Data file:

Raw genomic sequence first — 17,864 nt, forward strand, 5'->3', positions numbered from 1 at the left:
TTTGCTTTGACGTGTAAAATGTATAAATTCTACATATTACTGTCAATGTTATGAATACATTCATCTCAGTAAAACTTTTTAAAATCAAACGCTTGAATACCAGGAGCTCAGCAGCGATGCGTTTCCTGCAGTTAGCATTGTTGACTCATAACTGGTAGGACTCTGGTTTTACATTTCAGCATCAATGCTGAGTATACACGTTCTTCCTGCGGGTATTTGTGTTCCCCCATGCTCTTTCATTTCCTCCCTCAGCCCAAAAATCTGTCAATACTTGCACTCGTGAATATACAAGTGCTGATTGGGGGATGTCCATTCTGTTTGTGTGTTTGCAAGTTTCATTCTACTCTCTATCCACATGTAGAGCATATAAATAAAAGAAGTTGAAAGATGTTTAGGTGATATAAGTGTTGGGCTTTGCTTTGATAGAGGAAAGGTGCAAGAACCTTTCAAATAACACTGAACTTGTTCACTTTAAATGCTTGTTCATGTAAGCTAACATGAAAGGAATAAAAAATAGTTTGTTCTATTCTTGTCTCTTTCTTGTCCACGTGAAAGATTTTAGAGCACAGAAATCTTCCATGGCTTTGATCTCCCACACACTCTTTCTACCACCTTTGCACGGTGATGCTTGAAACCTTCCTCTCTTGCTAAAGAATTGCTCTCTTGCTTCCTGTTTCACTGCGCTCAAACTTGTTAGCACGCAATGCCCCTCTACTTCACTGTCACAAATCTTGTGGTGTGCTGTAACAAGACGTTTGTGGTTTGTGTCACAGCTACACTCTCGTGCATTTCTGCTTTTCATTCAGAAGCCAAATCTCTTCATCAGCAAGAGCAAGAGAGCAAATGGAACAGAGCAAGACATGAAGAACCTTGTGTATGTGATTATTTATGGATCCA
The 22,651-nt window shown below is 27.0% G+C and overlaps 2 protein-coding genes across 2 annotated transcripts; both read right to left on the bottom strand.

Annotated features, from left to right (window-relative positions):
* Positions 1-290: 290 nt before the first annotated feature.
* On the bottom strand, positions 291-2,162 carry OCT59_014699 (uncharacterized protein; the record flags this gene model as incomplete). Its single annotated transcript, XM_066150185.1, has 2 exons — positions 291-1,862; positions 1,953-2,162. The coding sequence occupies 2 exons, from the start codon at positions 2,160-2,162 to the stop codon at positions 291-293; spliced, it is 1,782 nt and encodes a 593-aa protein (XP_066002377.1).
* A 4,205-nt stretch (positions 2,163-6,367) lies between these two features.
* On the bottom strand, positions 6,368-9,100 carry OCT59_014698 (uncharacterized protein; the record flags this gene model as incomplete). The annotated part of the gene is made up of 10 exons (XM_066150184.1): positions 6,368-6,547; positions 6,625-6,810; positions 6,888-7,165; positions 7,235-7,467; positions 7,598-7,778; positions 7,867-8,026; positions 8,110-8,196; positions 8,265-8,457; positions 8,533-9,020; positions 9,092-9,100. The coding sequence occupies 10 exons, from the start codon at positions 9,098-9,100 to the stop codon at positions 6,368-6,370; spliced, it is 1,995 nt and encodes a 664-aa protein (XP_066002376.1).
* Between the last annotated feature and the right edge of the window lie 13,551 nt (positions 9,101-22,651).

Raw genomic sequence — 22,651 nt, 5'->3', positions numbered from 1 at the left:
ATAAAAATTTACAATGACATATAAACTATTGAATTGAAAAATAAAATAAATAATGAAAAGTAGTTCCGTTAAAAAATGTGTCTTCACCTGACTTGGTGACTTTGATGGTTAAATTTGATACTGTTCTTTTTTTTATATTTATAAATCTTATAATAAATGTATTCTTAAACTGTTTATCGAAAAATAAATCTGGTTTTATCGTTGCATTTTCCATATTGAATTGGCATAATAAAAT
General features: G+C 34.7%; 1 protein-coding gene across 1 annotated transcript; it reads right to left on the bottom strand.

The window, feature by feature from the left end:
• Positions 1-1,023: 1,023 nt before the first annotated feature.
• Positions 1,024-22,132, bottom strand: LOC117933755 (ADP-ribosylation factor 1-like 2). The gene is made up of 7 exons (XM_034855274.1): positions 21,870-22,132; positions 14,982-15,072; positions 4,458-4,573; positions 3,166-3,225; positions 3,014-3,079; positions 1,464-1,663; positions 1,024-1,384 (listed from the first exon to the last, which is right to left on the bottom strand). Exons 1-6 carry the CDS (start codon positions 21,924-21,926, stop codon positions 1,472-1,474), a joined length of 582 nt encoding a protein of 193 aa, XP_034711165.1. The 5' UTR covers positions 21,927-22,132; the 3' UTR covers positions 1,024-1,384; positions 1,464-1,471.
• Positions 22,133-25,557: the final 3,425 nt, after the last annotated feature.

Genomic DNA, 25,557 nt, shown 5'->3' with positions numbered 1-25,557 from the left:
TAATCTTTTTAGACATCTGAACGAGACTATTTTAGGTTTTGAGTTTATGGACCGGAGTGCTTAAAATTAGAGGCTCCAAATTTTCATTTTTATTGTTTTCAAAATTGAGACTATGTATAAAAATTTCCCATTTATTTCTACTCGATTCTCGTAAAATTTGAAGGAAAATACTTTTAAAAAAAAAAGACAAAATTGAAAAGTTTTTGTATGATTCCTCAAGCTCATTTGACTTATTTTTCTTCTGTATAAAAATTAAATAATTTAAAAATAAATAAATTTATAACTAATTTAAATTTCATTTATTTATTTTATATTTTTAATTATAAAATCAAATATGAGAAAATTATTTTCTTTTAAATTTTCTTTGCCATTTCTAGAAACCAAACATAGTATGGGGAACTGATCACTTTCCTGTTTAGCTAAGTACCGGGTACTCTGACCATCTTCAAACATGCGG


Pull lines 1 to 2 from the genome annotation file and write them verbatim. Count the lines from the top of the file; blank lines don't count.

Raw genomic sequence first — 17,864 nt, forward strand, 5'->3', positions numbered from 1 at the left:
TTTGCTTTGACGTGTAAAATGTATAAATTCTACATATTACTGTCAATGTTATGAATACATTCATCTCAGTAAAACTTTTTAAAATCAAACGCTTGAATACCAGGAGCTCAGCAGCGATGCGTTTCCTGCAGTTAGCATTGTTGACTCATAACTGGTAGGACTCTGGTTTTACATTTCAGCATCAATGCTGAGTATACACGTTCTTCCTGCGGGTATTTGTGTTCCCCCATGCTCTTTCATTTCCTCCCTCAGCCCAAAAATCTGTCAATACTTGCACTCGTGAATATACAAGTGCTGATTGGGGGATGTCCATTCTGTTTGTGTGTTTGCAAGTTTCATTCTACTCTCTATCCACATGTAGAGCATATAAATAAAAGAAGTTGAAAGATGTTTAGGTGATATAAGTGTTGGGCTTTGCTTTGATAGAGGAAAGGTGCAAGAACCTTTCAAATAACACTGAACTTGTTCACTTTAAATGCTTGTTCATGTAAGCTAACATGAAAGGAATAAAAAATAGTTTGTTCTATTCTTGTCTCTTTCTTGTCCACGTGAAAGATTTTAGAGCACAGAAATCTTCCATGGCTTTGATCTCCCACACACTCTTTCTACCACCTTTGCACGGTGATGCTTGAAACCTTCCTCTCTTGCTAAAGAATTGCTCTCTTGCTTCCTGTTTCACTGCGCTCAAACTTGTTAGCACGCAATGCCCCTCTACTTCACTGTCACAAATCTTGTGGTGTGCTGTAACAAGACGTTTGTGGTTTGTGTCACAGCTACACTCTCGTGCATTTCTGCTTTTCATTCAGAAGCCAAATCTCTTCATCAGCAAGAGCAAGAGAGCAAATGGAACAGAGCAAGACATGAAGAACCTTGTGTATGTGATTATTTATGGATCCA